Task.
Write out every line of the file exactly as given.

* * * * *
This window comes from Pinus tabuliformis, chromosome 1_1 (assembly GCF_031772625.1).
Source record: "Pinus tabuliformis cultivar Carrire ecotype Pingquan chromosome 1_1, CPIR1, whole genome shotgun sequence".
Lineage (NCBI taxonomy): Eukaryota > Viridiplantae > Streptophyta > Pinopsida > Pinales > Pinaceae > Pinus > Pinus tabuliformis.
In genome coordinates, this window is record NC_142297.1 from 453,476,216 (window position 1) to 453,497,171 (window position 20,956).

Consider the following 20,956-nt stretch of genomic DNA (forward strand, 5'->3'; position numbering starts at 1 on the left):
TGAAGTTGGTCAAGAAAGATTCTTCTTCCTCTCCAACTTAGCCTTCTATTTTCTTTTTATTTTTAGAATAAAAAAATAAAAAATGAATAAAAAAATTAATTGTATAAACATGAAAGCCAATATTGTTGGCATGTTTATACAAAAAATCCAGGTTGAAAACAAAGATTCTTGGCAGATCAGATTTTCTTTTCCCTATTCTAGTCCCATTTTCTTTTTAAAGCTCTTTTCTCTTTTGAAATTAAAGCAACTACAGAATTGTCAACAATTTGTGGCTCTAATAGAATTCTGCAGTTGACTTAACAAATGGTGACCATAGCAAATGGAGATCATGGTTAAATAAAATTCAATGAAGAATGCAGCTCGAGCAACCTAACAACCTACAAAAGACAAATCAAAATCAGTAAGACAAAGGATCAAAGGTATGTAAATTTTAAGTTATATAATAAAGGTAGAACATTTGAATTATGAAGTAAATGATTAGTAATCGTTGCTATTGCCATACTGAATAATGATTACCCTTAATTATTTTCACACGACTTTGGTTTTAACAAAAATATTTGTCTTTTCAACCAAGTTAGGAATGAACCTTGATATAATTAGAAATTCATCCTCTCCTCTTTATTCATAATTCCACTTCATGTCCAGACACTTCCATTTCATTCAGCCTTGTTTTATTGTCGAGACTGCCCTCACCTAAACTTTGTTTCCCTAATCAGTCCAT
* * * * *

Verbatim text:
This window comes from Pinus tabuliformis, chromosome 1_1 (assembly GCF_031772625.1).
Source record: "Pinus tabuliformis cultivar Carrire ecotype Pingquan chromosome 1_1, CPIR1, whole genome shotgun sequence".
Lineage (NCBI taxonomy): Eukaryota > Viridiplantae > Streptophyta > Pinopsida > Pinales > Pinaceae > Pinus > Pinus tabuliformis.
In genome coordinates, this window is record NC_142297.1 from 453,476,216 (window position 1) to 453,497,171 (window position 20,956).

Consider the following 20,956-nt stretch of genomic DNA (forward strand, 5'->3'; position numbering starts at 1 on the left):
TGAAGTTGGTCAAGAAAGATTCTTCTTCCTCTCCAACTTAGCCTTCTATTTTCTTTTTATTTTTAGAATAAAAAAATAAAAAATGAATAAAAAAATTAATTGTATAAACATGAAAGCCAATATTGTTGGCATGTTTATACAAAAAATCCAGGTTGAAAACAAAGATTCTTGGCAGATCAGATTTTCTTTTCCCTATTCTAGTCCCATTTTCTTTTTAAAGCTCTTTTCTCTTTTGAAATTAAAGCAACTACAGAATTGTCAACAATTTGTGGCTCTAATAGAATTCTGCAGTTGACTTAACAAATGGTGACCATAGCAAATGGAGATCATGGTTAAATAAAATTCAATGAAGAATGCAGCTCGAGCAACCTAACAACCTACAAAAGACAAATCAAAATCAGTAAGACAAAGGATCAAAGGTATGTAAATTTTAAGTTATATAATAAAGGTAGAACATTTGAATTATGAAGTAAATGATTAGTAATCGTTGCTATTGCCATACTGAATAATGATTACCCTTAATTATTTTCACACGACTTTGGTTTTAACAAAAATATTTGTCTTTTCAACCAAGTTAGGAATGAACCTTGATATAATTAGAAATTCATCCTCTCCTCTTTATTCATAATTCCACTTCATGTCCAGACACTTCCATTTCATTCAGCCTTGTTTTATTGTCGAGACTGCCCTCACCTAAACTTTGTTTCCCTAATCAGTCCAT